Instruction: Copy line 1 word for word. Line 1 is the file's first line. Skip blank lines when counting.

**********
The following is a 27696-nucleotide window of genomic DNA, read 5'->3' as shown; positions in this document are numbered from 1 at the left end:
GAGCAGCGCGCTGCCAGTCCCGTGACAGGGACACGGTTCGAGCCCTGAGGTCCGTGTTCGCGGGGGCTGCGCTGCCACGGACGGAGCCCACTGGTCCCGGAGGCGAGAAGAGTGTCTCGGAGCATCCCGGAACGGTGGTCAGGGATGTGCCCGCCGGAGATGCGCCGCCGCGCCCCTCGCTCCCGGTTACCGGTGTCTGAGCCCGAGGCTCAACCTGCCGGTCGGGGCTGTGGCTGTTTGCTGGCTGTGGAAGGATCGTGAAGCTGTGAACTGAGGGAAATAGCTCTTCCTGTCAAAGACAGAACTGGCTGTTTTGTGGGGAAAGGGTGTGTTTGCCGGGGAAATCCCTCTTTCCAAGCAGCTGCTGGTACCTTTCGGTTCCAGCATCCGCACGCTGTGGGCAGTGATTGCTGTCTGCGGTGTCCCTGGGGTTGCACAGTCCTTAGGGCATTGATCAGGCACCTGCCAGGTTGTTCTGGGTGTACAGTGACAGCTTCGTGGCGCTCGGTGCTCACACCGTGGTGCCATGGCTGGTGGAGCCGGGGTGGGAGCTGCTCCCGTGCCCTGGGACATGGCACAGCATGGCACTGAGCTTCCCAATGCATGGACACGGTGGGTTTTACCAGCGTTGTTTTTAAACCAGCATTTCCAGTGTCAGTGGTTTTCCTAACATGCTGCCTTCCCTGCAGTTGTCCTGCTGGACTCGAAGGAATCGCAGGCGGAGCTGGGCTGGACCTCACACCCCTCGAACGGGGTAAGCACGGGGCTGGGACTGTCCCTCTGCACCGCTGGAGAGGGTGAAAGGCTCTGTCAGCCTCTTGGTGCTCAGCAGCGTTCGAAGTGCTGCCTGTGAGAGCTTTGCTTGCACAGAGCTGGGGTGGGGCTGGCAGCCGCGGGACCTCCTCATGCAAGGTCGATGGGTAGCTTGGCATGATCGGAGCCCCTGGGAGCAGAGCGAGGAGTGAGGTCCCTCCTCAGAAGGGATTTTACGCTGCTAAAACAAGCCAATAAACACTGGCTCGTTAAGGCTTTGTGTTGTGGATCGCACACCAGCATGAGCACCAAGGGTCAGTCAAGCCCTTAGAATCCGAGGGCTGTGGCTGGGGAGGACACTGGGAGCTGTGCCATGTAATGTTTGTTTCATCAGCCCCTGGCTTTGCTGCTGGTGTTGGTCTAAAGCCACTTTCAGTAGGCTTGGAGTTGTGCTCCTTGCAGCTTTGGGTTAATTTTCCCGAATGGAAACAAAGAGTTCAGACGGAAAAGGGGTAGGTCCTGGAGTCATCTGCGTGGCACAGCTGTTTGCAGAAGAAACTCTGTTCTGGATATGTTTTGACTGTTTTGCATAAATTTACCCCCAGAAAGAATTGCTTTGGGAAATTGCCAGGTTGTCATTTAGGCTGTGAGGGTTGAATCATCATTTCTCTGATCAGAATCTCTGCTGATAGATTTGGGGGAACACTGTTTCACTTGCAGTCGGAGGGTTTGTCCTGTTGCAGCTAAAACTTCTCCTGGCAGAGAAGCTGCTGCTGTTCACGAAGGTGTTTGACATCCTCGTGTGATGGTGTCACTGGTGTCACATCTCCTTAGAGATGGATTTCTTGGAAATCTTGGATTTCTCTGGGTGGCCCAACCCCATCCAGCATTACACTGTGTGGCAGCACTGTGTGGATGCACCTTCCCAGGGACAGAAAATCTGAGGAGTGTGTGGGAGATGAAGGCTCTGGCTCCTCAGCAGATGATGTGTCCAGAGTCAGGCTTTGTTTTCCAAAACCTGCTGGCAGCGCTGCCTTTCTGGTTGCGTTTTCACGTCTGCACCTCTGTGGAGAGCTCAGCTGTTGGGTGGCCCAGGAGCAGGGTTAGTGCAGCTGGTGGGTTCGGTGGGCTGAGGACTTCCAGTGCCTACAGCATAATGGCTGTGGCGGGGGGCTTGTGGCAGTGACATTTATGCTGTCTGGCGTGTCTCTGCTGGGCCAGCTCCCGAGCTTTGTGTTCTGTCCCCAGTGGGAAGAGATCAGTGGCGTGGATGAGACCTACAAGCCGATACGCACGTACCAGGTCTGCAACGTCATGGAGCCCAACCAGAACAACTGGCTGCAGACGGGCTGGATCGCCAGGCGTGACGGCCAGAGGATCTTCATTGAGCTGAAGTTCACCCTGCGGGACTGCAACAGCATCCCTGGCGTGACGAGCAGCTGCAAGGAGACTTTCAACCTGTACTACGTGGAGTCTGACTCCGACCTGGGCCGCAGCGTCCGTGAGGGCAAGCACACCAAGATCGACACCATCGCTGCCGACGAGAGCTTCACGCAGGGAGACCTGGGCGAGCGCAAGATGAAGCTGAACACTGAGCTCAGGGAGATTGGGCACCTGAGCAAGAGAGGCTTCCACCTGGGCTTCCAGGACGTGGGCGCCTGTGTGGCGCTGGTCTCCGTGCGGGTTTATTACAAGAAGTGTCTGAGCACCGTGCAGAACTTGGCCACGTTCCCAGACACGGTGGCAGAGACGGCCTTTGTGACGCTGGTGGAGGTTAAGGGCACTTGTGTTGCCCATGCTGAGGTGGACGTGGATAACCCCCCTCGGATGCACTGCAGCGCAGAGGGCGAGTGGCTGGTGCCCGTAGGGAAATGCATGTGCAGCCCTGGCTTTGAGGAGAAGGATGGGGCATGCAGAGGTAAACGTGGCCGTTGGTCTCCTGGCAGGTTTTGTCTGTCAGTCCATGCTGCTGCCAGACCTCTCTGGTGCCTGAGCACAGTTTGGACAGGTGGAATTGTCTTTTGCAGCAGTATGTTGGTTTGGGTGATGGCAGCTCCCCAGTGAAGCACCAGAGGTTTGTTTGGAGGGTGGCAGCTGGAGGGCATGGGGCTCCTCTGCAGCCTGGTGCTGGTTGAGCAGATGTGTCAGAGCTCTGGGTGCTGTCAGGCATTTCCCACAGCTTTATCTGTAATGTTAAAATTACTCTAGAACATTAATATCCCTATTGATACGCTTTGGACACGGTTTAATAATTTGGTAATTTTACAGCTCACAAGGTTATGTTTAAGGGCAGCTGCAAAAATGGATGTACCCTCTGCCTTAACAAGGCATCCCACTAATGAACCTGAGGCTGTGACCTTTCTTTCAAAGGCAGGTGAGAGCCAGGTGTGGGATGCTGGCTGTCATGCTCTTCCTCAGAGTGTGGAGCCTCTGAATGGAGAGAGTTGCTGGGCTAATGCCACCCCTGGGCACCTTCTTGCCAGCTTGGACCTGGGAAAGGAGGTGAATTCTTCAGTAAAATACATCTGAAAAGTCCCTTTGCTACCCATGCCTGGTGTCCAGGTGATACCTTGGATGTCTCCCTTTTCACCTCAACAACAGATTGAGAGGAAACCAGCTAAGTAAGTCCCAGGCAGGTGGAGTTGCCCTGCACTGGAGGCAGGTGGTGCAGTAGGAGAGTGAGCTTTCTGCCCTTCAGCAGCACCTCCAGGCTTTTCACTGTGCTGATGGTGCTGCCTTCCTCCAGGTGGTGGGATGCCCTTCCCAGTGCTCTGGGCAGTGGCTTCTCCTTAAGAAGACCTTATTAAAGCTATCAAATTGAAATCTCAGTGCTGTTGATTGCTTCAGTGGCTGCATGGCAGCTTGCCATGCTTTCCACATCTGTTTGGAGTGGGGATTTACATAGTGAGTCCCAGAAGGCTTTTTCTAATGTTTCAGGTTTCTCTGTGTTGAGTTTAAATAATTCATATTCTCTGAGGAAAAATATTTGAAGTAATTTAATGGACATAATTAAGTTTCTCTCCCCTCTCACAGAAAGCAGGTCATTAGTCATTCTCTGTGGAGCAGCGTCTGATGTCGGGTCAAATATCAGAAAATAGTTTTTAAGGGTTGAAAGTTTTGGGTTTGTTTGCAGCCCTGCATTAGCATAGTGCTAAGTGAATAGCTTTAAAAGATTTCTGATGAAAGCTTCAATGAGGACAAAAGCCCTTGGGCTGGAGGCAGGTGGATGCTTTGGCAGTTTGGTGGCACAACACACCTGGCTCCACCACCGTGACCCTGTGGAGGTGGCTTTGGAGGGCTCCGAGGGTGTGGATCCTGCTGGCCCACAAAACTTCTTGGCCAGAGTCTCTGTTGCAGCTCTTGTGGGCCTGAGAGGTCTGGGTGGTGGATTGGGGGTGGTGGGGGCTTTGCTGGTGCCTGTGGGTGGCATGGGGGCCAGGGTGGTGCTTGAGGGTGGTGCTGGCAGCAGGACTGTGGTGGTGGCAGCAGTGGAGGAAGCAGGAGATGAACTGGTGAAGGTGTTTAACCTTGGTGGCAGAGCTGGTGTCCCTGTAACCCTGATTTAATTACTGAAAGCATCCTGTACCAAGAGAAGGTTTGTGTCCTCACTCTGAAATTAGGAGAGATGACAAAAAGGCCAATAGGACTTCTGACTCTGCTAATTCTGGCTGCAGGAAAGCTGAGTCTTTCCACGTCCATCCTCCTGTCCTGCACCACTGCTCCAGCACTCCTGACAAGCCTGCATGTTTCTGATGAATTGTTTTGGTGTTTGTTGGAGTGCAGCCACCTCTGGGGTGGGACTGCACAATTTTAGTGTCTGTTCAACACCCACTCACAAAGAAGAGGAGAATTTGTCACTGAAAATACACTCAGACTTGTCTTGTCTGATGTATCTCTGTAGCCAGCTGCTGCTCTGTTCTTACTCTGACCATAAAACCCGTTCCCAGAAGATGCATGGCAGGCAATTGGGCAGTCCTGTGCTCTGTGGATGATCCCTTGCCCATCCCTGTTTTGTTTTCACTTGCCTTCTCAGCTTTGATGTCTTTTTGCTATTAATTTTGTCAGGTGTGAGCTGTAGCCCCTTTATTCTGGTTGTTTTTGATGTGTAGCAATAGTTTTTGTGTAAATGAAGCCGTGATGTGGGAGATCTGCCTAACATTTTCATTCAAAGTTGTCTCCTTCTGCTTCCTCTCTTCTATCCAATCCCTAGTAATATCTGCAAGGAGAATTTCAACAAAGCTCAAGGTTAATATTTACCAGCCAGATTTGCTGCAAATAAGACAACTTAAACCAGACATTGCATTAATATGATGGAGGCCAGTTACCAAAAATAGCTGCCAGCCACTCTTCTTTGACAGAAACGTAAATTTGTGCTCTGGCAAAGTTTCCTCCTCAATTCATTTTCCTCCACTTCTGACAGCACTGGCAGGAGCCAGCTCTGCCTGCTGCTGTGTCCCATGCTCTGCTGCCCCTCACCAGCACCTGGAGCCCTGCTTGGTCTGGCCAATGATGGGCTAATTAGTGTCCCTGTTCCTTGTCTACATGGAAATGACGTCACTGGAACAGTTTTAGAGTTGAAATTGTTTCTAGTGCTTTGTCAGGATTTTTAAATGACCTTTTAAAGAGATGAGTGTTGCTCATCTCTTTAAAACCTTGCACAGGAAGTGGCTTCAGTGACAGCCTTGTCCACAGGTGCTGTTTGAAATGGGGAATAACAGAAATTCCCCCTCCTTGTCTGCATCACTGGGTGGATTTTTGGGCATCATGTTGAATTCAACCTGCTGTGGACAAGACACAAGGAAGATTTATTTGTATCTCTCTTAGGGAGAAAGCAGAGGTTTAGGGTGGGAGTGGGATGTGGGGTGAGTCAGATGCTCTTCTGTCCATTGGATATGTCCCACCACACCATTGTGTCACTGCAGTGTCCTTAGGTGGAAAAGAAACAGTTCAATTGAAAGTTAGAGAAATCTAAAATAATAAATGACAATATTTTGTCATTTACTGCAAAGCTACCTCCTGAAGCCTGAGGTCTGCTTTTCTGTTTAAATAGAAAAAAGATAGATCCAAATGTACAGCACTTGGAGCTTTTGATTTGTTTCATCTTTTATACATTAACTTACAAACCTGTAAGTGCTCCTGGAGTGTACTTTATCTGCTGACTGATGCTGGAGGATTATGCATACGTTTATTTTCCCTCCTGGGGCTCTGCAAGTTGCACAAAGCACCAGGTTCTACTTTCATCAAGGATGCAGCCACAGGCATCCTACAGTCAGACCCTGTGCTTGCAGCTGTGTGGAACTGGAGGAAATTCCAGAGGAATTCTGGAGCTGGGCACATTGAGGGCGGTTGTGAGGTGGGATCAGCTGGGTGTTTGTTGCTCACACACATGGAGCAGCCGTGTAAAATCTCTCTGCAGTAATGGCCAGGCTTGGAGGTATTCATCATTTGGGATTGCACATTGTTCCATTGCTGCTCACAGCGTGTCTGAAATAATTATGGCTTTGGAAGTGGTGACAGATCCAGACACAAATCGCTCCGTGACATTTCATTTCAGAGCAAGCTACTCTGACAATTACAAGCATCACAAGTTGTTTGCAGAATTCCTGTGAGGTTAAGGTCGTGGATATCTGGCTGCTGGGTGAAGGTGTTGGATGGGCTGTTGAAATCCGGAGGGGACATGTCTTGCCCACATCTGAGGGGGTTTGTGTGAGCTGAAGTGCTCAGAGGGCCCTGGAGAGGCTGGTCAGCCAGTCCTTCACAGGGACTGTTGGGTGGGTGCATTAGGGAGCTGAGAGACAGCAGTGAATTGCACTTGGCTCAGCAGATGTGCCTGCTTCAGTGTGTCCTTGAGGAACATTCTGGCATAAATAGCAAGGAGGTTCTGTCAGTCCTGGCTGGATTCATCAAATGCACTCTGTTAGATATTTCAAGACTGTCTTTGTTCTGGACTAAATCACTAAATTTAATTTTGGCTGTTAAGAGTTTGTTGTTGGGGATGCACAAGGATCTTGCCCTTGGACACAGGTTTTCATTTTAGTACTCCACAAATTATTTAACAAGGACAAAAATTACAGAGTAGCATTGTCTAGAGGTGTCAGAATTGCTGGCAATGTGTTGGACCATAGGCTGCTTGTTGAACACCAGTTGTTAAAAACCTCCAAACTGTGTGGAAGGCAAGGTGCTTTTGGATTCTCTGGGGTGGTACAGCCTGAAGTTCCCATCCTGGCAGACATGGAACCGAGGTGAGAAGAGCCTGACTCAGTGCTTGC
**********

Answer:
The following is a 27696-nucleotide window of genomic DNA, read 5'->3' as shown; positions in this document are numbered from 1 at the left end: